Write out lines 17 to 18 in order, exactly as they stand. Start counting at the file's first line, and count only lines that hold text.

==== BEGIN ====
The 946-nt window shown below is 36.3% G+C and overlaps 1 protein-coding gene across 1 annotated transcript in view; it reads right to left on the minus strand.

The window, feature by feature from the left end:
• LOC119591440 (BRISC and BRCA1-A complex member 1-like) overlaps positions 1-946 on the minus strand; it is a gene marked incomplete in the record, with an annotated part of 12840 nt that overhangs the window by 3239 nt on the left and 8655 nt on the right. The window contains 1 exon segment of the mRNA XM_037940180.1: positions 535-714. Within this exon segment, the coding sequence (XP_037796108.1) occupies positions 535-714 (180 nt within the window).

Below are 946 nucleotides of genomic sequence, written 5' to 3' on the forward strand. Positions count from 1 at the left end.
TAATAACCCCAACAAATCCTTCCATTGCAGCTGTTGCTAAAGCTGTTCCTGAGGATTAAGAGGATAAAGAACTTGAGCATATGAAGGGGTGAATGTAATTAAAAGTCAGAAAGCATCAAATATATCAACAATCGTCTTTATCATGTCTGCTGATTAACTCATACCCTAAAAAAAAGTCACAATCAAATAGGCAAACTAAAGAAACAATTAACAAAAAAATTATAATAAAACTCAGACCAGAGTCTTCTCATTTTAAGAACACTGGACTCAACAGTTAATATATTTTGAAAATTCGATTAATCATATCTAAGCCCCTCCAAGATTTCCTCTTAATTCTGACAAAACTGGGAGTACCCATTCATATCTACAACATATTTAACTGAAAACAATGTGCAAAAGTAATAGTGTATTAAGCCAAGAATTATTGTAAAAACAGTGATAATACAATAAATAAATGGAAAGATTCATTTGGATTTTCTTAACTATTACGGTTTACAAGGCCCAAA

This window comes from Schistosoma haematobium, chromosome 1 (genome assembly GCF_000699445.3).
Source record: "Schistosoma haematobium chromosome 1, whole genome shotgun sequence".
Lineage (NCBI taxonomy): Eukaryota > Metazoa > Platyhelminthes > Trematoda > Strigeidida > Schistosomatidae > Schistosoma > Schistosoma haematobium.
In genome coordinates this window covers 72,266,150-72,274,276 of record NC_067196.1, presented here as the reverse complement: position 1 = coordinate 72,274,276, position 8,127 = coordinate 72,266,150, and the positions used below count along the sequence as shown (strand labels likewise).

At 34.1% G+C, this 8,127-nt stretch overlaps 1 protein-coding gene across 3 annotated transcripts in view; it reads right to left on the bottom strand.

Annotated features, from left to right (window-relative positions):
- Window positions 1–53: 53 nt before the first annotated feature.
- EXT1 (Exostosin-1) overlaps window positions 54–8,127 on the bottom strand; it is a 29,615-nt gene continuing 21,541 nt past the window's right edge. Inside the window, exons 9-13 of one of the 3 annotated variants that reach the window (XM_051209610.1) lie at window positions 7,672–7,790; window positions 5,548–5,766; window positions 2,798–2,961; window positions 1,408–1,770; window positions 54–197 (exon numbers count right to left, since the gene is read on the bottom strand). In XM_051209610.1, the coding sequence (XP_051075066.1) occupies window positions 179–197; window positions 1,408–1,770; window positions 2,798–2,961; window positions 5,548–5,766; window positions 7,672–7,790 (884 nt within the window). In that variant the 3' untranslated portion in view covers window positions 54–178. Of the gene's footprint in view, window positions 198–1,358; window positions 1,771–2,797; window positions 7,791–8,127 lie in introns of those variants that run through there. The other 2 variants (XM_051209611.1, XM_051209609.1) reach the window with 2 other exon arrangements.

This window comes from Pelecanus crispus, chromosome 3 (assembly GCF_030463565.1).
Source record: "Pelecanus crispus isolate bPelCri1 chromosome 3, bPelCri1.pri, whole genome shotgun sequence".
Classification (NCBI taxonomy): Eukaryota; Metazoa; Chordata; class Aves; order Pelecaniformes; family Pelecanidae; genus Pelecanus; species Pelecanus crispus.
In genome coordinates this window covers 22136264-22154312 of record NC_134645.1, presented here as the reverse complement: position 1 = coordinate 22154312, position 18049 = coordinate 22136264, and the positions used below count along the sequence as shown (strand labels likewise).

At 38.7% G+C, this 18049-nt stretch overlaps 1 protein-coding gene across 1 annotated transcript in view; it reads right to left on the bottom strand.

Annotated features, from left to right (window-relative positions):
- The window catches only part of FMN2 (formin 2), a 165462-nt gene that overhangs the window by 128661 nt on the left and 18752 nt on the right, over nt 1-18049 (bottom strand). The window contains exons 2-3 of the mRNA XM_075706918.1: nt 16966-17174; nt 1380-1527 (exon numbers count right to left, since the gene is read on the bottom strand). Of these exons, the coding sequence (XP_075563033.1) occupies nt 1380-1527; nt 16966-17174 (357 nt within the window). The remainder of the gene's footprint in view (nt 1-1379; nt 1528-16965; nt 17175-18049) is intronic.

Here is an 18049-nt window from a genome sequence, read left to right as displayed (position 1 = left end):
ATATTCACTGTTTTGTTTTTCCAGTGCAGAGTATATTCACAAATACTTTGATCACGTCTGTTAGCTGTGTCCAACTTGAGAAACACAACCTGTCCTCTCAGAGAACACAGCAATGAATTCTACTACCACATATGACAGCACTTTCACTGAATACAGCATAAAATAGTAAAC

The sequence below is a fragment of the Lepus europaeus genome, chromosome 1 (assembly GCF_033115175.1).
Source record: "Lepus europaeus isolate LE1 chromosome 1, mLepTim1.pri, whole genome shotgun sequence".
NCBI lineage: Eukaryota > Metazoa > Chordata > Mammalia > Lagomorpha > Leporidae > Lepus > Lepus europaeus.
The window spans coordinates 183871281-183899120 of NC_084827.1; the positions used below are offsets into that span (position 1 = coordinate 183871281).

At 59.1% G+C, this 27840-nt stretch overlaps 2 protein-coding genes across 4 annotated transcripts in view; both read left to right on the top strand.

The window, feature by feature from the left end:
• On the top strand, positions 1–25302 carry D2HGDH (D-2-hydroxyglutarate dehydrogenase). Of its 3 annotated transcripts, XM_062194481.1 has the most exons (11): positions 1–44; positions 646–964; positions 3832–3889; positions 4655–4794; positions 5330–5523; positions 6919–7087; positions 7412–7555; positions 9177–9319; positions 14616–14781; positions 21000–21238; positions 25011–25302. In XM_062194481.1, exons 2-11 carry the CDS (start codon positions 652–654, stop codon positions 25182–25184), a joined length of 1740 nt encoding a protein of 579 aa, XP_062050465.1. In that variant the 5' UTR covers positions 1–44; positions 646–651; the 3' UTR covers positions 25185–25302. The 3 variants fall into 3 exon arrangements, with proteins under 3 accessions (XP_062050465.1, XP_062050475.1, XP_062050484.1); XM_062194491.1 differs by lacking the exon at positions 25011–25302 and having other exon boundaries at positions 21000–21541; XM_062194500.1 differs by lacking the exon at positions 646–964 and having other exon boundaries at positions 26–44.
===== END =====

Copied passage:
In genome coordinates this window covers 22136264-22154312 of record NC_134645.1, presented here as the reverse complement: position 1 = coordinate 22154312, position 18049 = coordinate 22136264, and the positions used below count along the sequence as shown (strand labels likewise).

At 38.7% G+C, this 18049-nt stretch overlaps 1 protein-coding gene across 1 annotated transcript in view; it reads right to left on the bottom strand.